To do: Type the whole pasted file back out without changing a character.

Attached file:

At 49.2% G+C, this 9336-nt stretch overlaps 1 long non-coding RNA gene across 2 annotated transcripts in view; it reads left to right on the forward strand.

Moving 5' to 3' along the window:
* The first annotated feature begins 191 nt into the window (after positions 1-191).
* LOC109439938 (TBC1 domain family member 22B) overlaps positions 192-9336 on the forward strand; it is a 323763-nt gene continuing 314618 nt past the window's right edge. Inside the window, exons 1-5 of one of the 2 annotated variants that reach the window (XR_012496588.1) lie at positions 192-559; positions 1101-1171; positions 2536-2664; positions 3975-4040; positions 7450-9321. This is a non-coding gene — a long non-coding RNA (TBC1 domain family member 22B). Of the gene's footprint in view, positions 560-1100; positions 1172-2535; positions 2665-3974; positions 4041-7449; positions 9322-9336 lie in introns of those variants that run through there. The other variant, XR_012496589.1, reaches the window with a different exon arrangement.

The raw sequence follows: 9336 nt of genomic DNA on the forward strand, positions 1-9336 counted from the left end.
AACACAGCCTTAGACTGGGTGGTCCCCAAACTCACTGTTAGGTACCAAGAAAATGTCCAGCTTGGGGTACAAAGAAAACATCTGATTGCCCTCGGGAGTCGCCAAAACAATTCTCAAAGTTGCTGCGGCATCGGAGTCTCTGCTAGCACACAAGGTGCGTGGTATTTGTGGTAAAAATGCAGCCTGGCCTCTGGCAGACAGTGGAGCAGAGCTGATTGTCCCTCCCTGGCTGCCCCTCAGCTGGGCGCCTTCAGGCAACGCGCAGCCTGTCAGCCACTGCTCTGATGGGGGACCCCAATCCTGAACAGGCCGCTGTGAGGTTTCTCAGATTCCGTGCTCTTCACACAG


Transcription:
At 49.2% G+C, this 9336-nt stretch overlaps 1 long non-coding RNA gene across 2 annotated transcripts in view; it reads left to right on the forward strand.

Moving 5' to 3' along the window:
* The first annotated feature begins 191 nt into the window (after positions 1-191).
* LOC109439938 (TBC1 domain family member 22B) overlaps positions 192-9336 on the forward strand; it is a 323763-nt gene continuing 314618 nt past the window's right edge. Inside the window, exons 1-5 of one of the 2 annotated variants that reach the window (XR_012496588.1) lie at positions 192-559; positions 1101-1171; positions 2536-2664; positions 3975-4040; positions 7450-9321. This is a non-coding gene — a long non-coding RNA (TBC1 domain family member 22B). Of the gene's footprint in view, positions 560-1100; positions 1172-2535; positions 2665-3974; positions 4041-7449; positions 9322-9336 lie in introns of those variants that run through there. The other variant, XR_012496589.1, reaches the window with a different exon arrangement.

The raw sequence follows: 9336 nt of genomic DNA on the forward strand, positions 1-9336 counted from the left end.
AACACAGCCTTAGACTGGGTGGTCCCCAAACTCACTGTTAGGTACCAAGAAAATGTCCAGCTTGGGGTACAAAGAAAACATCTGATTGCCCTCGGGAGTCGCCAAAACAATTCTCAAAGTTGCTGCGGCATCGGAGTCTCTGCTAGCACACAAGGTGCGTGGTATTTGTGGTAAAAATGCAGCCTGGCCTCTGGCAGACAGTGGAGCAGAGCTGATTGTCCCTCCCTGGCTGCCCCTCAGCTGGGCGCCTTCAGGCAACGCGCAGCCTGTCAGCCACTGCTCTGATGGGGGACCCCAATCCTGAACAGGCCGCTGTGAGGTTTCTCAGATTCCGTGCTCTTCACACAG